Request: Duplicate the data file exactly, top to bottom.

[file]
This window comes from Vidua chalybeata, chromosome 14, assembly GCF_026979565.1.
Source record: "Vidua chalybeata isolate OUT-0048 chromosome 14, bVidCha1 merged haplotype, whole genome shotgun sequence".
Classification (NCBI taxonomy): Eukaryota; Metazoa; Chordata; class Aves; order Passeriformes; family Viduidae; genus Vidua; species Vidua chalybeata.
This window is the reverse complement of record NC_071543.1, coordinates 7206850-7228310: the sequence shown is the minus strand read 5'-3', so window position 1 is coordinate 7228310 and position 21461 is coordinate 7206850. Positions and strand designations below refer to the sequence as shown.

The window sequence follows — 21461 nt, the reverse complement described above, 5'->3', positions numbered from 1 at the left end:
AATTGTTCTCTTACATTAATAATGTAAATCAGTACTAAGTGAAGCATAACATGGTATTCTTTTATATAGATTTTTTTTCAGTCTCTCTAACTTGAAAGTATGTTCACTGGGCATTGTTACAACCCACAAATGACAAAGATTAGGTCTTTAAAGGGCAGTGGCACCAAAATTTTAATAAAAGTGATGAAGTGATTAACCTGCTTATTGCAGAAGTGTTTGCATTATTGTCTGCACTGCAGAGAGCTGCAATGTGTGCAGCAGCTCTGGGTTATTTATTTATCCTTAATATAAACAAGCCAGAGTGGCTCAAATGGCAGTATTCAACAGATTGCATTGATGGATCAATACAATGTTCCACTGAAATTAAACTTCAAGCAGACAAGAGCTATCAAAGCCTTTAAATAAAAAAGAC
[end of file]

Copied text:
This window comes from Vidua chalybeata, chromosome 14, assembly GCF_026979565.1.
Source record: "Vidua chalybeata isolate OUT-0048 chromosome 14, bVidCha1 merged haplotype, whole genome shotgun sequence".
Classification (NCBI taxonomy): Eukaryota; Metazoa; Chordata; class Aves; order Passeriformes; family Viduidae; genus Vidua; species Vidua chalybeata.
This window is the reverse complement of record NC_071543.1, coordinates 7206850-7228310: the sequence shown is the minus strand read 5'-3', so window position 1 is coordinate 7228310 and position 21461 is coordinate 7206850. Positions and strand designations below refer to the sequence as shown.

The window sequence follows — 21461 nt, the reverse complement described above, 5'->3', positions numbered from 1 at the left end:
AATTGTTCTCTTACATTAATAATGTAAATCAGTACTAAGTGAAGCATAACATGGTATTCTTTTATATAGATTTTTTTTCAGTCTCTCTAACTTGAAAGTATGTTCACTGGGCATTGTTACAACCCACAAATGACAAAGATTAGGTCTTTAAAGGGCAGTGGCACCAAAATTTTAATAAAAGTGATGAAGTGATTAACCTGCTTATTGCAGAAGTGTTTGCATTATTGTCTGCACTGCAGAGAGCTGCAATGTGTGCAGCAGCTCTGGGTTATTTATTTATCCTTAATATAAACAAGCCAGAGTGGCTCAAATGGCAGTATTCAACAGATTGCATTGATGGATCAATACAATGTTCCACTGAAATTAAACTTCAAGCAGACAAGAGCTATCAAAGCCTTTAAATAAAAAAGAC